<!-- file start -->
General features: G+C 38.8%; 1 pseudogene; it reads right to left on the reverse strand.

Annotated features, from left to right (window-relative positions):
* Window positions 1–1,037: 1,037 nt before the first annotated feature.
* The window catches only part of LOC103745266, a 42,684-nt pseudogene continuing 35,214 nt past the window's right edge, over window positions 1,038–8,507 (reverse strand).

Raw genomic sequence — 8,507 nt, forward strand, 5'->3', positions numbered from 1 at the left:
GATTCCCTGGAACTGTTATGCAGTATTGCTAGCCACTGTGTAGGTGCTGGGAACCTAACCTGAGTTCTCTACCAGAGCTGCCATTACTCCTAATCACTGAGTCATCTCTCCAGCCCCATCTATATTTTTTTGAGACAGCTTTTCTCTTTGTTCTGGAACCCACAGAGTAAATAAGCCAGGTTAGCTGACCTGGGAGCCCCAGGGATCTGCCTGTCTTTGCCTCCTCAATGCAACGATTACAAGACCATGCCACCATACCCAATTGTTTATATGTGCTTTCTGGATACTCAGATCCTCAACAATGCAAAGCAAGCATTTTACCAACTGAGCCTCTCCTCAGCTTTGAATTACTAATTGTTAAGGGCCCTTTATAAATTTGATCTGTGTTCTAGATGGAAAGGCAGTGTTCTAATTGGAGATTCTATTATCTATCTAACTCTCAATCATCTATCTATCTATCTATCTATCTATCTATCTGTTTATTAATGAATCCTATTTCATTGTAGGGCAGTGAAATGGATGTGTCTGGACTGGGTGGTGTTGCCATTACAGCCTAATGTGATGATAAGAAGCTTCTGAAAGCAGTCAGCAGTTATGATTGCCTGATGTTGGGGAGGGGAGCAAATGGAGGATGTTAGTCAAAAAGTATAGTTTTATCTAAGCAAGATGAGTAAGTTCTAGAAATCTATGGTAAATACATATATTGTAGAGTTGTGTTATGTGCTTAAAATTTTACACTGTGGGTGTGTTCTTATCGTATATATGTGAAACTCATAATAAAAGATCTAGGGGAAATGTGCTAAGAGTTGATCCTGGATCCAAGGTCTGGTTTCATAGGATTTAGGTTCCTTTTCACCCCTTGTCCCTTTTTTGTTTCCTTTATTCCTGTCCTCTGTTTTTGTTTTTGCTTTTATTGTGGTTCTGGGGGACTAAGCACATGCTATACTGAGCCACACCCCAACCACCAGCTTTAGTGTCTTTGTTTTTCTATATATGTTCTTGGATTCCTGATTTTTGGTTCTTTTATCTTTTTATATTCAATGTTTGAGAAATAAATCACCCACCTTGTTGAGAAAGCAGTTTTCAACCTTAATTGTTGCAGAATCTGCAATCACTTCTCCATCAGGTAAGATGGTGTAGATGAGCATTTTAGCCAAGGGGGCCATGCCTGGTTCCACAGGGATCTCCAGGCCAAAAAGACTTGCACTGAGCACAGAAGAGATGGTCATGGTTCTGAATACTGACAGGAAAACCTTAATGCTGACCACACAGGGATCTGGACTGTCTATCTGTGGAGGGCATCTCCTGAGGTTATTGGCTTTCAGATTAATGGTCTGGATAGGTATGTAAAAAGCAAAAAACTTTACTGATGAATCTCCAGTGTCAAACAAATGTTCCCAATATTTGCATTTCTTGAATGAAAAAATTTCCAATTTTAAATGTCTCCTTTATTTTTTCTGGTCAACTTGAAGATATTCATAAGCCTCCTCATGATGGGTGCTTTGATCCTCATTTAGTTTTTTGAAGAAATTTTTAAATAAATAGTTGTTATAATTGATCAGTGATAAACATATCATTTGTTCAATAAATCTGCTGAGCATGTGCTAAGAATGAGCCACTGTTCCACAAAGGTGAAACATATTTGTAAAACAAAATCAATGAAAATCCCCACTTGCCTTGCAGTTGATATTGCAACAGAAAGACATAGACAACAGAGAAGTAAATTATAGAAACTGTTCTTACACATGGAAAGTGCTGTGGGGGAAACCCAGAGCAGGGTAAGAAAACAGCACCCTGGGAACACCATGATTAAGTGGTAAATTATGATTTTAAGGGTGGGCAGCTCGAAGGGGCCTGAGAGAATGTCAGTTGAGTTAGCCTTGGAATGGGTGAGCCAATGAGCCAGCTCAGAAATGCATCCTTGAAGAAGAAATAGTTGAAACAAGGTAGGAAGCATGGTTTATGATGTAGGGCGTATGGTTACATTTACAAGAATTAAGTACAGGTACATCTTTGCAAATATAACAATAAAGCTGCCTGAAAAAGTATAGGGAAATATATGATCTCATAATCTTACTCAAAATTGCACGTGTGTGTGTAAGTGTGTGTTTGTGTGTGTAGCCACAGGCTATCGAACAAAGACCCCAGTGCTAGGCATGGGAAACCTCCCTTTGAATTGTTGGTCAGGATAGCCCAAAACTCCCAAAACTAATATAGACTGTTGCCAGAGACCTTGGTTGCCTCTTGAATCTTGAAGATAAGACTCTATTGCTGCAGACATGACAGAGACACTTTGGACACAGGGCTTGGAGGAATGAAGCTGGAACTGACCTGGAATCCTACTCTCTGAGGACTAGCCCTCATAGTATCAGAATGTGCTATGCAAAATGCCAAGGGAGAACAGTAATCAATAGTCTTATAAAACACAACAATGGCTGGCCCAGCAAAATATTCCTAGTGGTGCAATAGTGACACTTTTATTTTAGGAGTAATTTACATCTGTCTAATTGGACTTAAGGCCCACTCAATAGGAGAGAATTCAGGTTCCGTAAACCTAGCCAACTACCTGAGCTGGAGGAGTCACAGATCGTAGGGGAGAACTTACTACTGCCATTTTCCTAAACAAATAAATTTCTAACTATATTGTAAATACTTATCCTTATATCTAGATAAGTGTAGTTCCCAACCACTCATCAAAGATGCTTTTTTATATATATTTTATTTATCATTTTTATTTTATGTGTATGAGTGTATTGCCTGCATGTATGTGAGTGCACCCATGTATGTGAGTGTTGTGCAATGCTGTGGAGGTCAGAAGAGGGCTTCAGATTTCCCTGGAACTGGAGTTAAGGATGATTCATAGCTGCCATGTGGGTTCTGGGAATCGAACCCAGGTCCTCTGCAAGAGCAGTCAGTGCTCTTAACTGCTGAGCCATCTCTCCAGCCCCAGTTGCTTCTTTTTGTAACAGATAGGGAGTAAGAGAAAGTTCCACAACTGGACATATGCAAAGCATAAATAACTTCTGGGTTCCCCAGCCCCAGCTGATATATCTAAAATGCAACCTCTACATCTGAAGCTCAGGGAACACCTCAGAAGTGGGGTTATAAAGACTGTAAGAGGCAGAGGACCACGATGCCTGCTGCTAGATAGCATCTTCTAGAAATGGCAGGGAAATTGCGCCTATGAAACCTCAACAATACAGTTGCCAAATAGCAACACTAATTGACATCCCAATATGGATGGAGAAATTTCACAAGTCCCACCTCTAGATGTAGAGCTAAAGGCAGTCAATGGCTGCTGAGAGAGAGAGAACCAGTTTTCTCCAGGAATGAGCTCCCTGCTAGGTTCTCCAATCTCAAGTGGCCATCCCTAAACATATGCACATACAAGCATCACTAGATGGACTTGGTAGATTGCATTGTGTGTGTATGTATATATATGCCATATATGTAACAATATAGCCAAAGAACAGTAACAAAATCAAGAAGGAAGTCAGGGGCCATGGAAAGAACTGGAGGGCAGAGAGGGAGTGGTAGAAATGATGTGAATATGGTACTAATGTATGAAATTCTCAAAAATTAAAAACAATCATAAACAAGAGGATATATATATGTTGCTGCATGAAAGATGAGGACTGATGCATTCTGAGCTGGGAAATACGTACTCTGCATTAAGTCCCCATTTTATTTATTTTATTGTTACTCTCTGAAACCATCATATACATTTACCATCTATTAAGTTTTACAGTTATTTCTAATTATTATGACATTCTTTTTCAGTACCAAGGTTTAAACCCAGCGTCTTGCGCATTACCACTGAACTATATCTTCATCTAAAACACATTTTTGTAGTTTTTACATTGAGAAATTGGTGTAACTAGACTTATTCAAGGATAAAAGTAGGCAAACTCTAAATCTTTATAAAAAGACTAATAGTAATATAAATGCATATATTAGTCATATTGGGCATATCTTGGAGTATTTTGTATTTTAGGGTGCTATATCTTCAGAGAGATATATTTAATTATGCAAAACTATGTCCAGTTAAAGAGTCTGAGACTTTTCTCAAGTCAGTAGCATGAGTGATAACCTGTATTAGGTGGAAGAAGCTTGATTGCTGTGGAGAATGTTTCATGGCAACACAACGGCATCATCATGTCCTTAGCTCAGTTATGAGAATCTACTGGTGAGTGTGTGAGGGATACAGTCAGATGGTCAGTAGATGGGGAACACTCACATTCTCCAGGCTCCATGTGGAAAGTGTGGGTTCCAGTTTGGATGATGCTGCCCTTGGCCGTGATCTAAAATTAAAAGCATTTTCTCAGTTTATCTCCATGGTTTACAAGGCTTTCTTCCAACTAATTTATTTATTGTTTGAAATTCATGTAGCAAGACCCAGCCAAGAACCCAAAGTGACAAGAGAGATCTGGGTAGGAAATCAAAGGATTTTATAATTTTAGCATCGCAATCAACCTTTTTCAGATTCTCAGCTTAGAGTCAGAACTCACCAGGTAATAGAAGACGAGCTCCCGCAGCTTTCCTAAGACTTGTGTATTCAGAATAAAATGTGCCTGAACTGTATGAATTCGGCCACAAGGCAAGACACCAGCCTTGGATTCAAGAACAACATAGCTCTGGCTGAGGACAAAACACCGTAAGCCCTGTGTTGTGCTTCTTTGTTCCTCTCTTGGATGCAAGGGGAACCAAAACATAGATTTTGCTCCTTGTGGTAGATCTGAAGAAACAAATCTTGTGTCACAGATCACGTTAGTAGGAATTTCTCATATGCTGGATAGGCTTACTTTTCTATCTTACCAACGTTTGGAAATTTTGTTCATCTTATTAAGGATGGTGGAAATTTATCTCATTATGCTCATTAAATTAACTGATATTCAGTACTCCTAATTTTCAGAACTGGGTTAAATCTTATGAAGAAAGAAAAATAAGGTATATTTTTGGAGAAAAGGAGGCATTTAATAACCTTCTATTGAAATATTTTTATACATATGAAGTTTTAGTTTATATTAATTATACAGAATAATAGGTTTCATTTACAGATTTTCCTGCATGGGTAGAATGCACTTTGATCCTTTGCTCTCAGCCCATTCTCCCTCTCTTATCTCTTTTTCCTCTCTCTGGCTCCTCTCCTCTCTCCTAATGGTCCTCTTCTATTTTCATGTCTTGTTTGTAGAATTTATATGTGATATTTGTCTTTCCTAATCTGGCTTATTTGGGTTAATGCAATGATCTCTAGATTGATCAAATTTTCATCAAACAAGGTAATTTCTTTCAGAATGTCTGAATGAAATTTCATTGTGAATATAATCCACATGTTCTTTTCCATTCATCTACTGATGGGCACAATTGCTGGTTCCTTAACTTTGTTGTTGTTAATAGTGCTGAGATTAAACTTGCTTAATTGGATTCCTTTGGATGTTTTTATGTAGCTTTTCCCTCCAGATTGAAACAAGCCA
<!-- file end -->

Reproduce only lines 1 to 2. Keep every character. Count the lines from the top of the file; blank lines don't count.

General features: G+C 38.8%; 1 pseudogene; it reads right to left on the reverse strand.

Annotated features, from left to right (window-relative positions):